Summer harvest: tomato chicken soup Provençal

Tomato chicken soup Provencal

Gardening without cheating is a lesson in patience and humility. By cheating I refer to all the dangerous technological measures we exert over the elements and living things. Honest organic gardening harmonizes with nature, accepts its lessons. Having given this preamble, I confess that the eight robust tomato plants occupying half my garden have only barely begun to produce tomatoes. Nevertheless for the sake of other gardeners with timely harvests, I will share one of my favourite summer recipes: tomato chicken soup Provençal.

The Golden Cherries were supposed to ripen at 64 days, Bonny Best at 75 and Black Prince at 90. They have all been in the ground for 98 days and the Golden Cherries have only begun ripening prolifically in the past week or so. I have plenty of plump green tomatoes, but no sign the others will begin ripening soon. As soon as nights start to cool below about 10°C (50°F) tomatoes slow their ripening powers considerably. That has not happened yet. Needless to say, I hope summer will press forward a few more weeks.

What have I learned from this? Do not delay planting tomatoes any later than necessary, and make sure they are well hardened-off. Hardening off is the process of slowly introducing seedlings to outdoor conditions. When I finally planted my tomatoes around June 1, 10 days late, they were fragile and stressed. It took them a good two weeks to recover and begin growing. When the fruit began to appear, rodents ate them off the lower branches where they would have ripened earlier. All I can do to prevent that is erect a proper fence. I will decide about that next spring if we stay in this house another year.

I was never a fan of traditional puréed tomato soup. In fact I did not like tomatoes at all as a child. I finally acquired a taste for them in my teens when I grew them myself. There is a fantastic difference between tomatoes fresh off the vine and the dry, insipid kind available in supermarkets. To this day I seldom eat tomatoes unless I have grown them myself. The ones that went into this soup came from the CSA of a friend who cannot eat tomatoes (thanks Lori!).

This recipe is one of the best ways to celebrate summer harvest. Most of the other vegetables and herbs came from our garden: onions, green pepper, basil, thyme and rosemary.

Onions and herbs from the garden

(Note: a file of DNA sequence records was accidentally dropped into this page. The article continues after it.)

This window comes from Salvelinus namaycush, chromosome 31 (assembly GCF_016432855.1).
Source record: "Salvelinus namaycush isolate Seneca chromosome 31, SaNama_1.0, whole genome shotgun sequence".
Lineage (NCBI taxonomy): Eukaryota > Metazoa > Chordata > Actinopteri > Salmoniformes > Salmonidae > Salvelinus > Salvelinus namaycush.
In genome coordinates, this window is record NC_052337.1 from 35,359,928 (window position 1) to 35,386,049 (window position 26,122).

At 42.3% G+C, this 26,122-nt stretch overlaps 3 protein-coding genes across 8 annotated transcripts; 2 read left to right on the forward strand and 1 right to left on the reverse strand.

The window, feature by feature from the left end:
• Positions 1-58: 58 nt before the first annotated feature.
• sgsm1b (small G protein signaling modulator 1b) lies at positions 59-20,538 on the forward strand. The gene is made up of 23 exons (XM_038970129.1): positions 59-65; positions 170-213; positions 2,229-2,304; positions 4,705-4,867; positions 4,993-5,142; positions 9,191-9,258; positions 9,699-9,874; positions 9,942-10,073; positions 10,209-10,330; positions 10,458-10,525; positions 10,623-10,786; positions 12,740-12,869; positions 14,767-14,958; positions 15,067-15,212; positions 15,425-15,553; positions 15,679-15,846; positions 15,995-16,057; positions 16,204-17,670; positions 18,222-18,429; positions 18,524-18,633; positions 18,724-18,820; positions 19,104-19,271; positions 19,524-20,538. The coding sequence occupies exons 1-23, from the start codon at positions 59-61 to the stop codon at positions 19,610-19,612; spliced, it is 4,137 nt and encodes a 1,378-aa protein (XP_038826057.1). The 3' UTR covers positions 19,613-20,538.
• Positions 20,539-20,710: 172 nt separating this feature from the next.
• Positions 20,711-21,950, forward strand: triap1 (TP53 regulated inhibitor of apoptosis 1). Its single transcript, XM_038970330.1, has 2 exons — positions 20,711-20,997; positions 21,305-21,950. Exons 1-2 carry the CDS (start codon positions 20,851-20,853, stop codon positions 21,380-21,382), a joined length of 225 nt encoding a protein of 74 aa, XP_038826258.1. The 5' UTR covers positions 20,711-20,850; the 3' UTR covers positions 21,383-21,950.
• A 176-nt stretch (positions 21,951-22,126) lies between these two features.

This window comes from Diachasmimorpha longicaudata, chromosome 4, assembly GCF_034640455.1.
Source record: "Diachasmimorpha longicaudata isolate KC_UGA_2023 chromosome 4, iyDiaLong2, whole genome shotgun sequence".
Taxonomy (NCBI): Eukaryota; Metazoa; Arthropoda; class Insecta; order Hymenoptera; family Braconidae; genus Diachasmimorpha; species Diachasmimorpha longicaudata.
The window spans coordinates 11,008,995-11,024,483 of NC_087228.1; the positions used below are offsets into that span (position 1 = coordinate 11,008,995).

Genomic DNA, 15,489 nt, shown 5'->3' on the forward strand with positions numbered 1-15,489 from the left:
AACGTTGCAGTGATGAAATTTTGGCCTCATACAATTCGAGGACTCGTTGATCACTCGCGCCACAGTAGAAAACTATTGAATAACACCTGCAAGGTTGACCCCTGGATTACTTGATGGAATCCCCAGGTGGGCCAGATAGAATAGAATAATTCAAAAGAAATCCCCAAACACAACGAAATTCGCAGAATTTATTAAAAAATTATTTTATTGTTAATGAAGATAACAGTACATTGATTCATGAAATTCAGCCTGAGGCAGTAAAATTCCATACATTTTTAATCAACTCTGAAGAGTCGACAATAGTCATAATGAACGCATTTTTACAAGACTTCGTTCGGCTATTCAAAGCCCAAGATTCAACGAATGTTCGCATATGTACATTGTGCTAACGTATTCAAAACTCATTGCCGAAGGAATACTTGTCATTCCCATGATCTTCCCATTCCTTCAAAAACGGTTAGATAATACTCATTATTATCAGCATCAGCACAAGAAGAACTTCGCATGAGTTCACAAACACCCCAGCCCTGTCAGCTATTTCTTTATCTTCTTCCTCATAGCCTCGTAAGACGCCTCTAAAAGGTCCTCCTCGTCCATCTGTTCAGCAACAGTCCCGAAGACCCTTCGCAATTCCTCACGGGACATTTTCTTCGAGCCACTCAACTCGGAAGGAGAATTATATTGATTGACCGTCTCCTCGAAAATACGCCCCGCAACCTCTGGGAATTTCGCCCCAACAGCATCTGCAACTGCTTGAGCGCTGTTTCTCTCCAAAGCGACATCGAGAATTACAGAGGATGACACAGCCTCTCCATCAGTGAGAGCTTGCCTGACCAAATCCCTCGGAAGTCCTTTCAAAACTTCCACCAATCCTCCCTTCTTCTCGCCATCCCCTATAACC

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Tomato chicken soup Provençal
Entree
4
 
Healthy, flavourful and chunky, this serves as a good main course along with crusty bread and Cheddar cheese. Experiment with different types of mushrooms for variety.
Ingredients
  • 1 tablespoon olive oil
  • 2 cups of mushrooms, sliced
  • 1 green pepper, chopped
  • 1 medium onion, thinly sliced
  • 3 garlic cloves, minced
  • 3½ cups tomatoes, chopped, pulp and seeds discarded
  • 4 cups chicken stock
  • 1 tablespoon fresh basil, chopped
  • 2 teaspoons fresh rosemary, finely chopped
  • 2 teaspoons fresh thyme
  • 2 cups cooked chicken, diced
Instructions
  1. Heat oil in a large pot over medium high heat. Add onions, mushrooms, green pepper and garlic and sauté 5 minutes.
  2. Add tomatoes, stock and herbs. Bring to a boil. Reduce heat and simmer uncovered 40 minutes.
  3. Add chicken and heat through. Season with salt and pepper.

 Diced vegetables for tomato chicken soup


Comments

Summer harvest: tomato chicken soup Provençal — 3 Comments

  1. Looks delicious. I’m having the exact same problem with tomatoes. We had a cold wet spring, then it warmed up, and then ALL of July it was never cooler than 80 F/ 26 C, with many 100 F/37 C days in succession. And the rodent problem as well. I pretty much gave up and am just leaving everything in the vegetable patch as ground cover. And the drying winds are not helping our drought. Rotten year overall.

    • Sounds like you had it worse there, Joe. We finally had enough rain in August that the garden did not need irrigation. At least I’ve had lots of onions and zucchini, and fresh herbs to my heart’s content. But if I hadn’t used city water in July, the garden would have been a desert.

      • Likewise. Over the years, I’ve been phasing out plants that are water-guzzlers because it seems like our climate is growing drier. It’s certainly all or nothing in terms of temps and moisture! I try not to use city water either, because I think it makes plants dependent on it, but I will lose a lot of ornamentals this season, if I don’t. Even my prairie plants were looking distressed!

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